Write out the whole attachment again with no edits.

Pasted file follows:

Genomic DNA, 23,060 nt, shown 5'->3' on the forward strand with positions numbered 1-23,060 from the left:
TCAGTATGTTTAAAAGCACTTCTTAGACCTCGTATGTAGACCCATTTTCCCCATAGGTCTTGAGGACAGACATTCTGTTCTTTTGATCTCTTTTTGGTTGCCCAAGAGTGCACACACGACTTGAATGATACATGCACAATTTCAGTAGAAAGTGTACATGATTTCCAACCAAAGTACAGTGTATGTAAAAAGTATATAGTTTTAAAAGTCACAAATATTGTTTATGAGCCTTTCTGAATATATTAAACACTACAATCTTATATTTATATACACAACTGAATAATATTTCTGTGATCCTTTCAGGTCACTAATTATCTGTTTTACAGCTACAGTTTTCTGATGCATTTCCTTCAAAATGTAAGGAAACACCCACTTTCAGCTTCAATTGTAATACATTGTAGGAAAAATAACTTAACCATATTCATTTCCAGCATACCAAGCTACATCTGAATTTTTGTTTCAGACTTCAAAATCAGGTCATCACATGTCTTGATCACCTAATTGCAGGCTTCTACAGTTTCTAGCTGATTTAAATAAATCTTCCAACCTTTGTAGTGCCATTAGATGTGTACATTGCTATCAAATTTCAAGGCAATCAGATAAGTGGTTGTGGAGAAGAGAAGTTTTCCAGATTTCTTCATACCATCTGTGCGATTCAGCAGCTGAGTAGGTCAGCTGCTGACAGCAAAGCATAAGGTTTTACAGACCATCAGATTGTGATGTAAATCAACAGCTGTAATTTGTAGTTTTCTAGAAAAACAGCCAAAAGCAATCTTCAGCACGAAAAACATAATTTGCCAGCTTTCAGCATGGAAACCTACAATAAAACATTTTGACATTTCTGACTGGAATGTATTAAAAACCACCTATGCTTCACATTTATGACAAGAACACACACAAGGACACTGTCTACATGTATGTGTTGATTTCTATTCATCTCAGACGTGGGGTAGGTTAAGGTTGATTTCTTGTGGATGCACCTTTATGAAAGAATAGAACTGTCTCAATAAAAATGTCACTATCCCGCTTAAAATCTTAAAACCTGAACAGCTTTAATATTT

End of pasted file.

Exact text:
Genomic DNA, 23,060 nt, shown 5'->3' on the forward strand with positions numbered 1-23,060 from the left:
TCAGTATGTTTAAAAGCACTTCTTAGACCTCGTATGTAGACCCATTTTCCCCATAGGTCTTGAGGACAGACATTCTGTTCTTTTGATCTCTTTTTGGTTGCCCAAGAGTGCACACACGACTTGAATGATACATGCACAATTTCAGTAGAAAGTGTACATGATTTCCAACCAAAGTACAGTGTATGTAAAAAGTATATAGTTTTAAAAGTCACAAATATTGTTTATGAGCCTTTCTGAATATATTAAACACTACAATCTTATATTTATATACACAACTGAATAATATTTCTGTGATCCTTTCAGGTCACTAATTATCTGTTTTACAGCTACAGTTTTCTGATGCATTTCCTTCAAAATGTAAGGAAACACCCACTTTCAGCTTCAATTGTAATACATTGTAGGAAAAATAACTTAACCATATTCATTTCCAGCATACCAAGCTACATCTGAATTTTTGTTTCAGACTTCAAAATCAGGTCATCACATGTCTTGATCACCTAATTGCAGGCTTCTACAGTTTCTAGCTGATTTAAATAAATCTTCCAACCTTTGTAGTGCCATTAGATGTGTACATTGCTATCAAATTTCAAGGCAATCAGATAAGTGGTTGTGGAGAAGAGAAGTTTTCCAGATTTCTTCATACCATCTGTGCGATTCAGCAGCTGAGTAGGTCAGCTGCTGACAGCAAAGCATAAGGTTTTACAGACCATCAGATTGTGATGTAAATCAACAGCTGTAATTTGTAGTTTTCTAGAAAAACAGCCAAAAGCAATCTTCAGCACGAAAAACATAATTTGCCAGCTTTCAGCATGGAAACCTACAATAAAACATTTTGACATTTCTGACTGGAATGTATTAAAAACCACCTATGCTTCACATTTATGACAAGAACACACACAAGGACACTGTCTACATGTATGTGTTGATTTCTATTCATCTCAGACGTGGGGTAGGTTAAGGTTGATTTCTTGTGGATGCACCTTTATGAAAGAATAGAACTGTCTCAATAAAAATGTCACTATCCCGCTTAAAATCTTAAAACCTGAACAGCTTTAATATTT